Source: US Energy Information Administration, based on data from Bloomberg LP
Note: All prices except West Texas Intermediate (Cushing) are spot prices.
The New York Mercantile Exchange (NYMEX) first-month futures contract for West Texas Intermediate (WTI), North America’s most widely used crude oil price benchmark, experienced its largest decline and fastest in history on April 20, 2020, dropping as low as – $ 40.32 per barrel (b) during intraday trading before the close at – $ 37.63 / b. Prices have since recovered, and although the market event was short-lived, the incident is useful in highlighting the interdependence of the North American crude oil market as a whole.
Changes in the price of NYMEX WTI can affect other price markers across North America due to physical links to the market such as pipelines – such as the price of WTI Midland – or because a specific price is based on a formula – like the price of Maya crude oil. This interconnection led other North American crude oil spot price markers to also fall below zero on April 20, including WTI Midland, Mars, West Texas Sour (WTS) and Bakken Clearbrook. However, the usefulness of NYMEX WTI to crude oil market participants as a benchmark price is limited by several factors.
Source: US Energy Information Administration
First, NYMEX WTI is geographically specific as it is physically repurchased (or settled) at storage facilities located in Cushing, Oklahoma, and therefore is influenced by events that may not reflect the larger market. The drop in WTI prices on April 20 was in part due to a local shortfall in uncommitted crude oil storage capacity at Cushing. Likewise, as the price of the Guernsey Bakken fell to – $ 38.63 / bbl, the price of Louisiana Light Sweet – a chemically comparable crude oil – fell to $ 13.37 / bbl.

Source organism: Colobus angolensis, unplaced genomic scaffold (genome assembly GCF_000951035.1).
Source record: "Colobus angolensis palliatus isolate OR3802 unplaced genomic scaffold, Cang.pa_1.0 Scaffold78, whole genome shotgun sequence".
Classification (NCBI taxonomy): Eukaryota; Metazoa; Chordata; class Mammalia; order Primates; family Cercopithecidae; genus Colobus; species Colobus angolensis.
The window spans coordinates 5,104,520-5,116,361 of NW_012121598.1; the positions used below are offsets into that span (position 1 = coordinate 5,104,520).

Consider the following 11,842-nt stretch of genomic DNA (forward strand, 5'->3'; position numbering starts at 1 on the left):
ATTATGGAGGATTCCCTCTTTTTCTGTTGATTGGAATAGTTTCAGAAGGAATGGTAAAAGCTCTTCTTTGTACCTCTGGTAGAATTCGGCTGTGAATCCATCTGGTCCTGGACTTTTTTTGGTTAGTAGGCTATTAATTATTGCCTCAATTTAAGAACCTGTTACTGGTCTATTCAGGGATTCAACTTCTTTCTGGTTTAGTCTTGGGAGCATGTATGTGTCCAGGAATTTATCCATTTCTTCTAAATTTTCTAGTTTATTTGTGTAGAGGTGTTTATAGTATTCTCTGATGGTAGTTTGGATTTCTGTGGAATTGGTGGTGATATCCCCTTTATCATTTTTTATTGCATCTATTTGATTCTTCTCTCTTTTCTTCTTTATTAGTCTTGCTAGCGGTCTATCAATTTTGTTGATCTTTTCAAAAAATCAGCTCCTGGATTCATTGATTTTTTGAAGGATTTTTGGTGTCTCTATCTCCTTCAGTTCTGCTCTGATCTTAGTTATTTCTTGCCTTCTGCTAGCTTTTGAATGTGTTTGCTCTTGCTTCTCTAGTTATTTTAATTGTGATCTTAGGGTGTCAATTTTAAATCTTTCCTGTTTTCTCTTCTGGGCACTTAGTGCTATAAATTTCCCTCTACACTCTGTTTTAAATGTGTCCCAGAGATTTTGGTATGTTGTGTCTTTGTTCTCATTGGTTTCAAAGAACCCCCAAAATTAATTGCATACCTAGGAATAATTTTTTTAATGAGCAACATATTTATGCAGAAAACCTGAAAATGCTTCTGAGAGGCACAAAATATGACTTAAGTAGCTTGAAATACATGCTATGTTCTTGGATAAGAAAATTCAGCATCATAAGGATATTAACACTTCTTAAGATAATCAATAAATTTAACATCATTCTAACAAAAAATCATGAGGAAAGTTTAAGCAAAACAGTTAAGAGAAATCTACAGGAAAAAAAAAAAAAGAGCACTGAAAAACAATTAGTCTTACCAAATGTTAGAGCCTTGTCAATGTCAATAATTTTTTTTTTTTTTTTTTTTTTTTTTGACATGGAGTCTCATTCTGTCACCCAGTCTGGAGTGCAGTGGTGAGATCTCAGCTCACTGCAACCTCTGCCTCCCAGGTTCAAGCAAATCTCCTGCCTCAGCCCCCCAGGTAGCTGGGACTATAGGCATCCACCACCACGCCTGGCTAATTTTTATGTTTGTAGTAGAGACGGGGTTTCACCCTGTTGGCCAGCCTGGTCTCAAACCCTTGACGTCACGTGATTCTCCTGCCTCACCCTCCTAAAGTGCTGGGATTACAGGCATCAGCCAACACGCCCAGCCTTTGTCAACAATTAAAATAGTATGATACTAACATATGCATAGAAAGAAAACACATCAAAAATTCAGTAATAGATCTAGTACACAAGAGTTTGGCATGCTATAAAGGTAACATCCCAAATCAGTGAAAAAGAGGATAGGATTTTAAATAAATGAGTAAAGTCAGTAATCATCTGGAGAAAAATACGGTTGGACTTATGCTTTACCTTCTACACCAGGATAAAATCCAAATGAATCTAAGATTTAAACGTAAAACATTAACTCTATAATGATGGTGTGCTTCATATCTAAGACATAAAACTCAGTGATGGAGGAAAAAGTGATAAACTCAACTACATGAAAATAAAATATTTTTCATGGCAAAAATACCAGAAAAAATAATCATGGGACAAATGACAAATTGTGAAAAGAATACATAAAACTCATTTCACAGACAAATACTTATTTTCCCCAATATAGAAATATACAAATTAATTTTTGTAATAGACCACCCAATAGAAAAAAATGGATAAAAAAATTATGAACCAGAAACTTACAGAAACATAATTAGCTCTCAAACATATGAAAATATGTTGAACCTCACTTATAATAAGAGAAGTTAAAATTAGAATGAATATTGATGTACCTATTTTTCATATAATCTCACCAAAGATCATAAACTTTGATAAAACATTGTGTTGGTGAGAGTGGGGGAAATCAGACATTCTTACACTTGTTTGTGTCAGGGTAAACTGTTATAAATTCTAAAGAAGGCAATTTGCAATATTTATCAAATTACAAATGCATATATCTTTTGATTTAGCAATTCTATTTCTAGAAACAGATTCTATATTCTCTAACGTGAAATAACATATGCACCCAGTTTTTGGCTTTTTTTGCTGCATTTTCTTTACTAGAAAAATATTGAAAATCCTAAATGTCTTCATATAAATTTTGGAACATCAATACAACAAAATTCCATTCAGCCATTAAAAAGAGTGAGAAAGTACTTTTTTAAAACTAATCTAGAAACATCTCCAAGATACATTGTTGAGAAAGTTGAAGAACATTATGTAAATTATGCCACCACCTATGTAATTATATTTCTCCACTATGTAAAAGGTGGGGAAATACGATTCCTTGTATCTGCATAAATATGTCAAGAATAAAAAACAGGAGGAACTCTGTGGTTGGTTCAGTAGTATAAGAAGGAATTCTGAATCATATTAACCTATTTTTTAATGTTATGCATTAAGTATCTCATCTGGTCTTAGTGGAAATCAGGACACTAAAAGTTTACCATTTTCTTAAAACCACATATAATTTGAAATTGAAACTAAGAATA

Second, NYMEX WTI is chemically specific, which means that in order to be classified as WTI by NYMEX, a crude oil must be within acceptable ranges for 12 different physical characteristics such as density, sulfur content, acidity, and purity. NYMEX WTI may therefore not be suitable as a price for crudes with characteristics outside of these specific ranges.
Finally, NYMEX WTI is time specific. As a futures contract, the price of a NYMEX WTI contract is the price to deliver 1000 barrels of crude oil in a specific month in the future (usually at least 10 days). The last trading day for the May 2020 contract, for example, was April 21, with physical delivery between May 1 and May 31. Some market participants, however, may prefer more immediate delivery than a NYMEX WTI futures contract. Therefore, these market players will instead look to shorter term spot price alternatives.
Taken together, these attributes help explain the variety of prices used in the North American crude oil market. These markers assess most of the crude oils commonly used by US buyers and cover a large geographic area.
Main contributor: Jesse barnett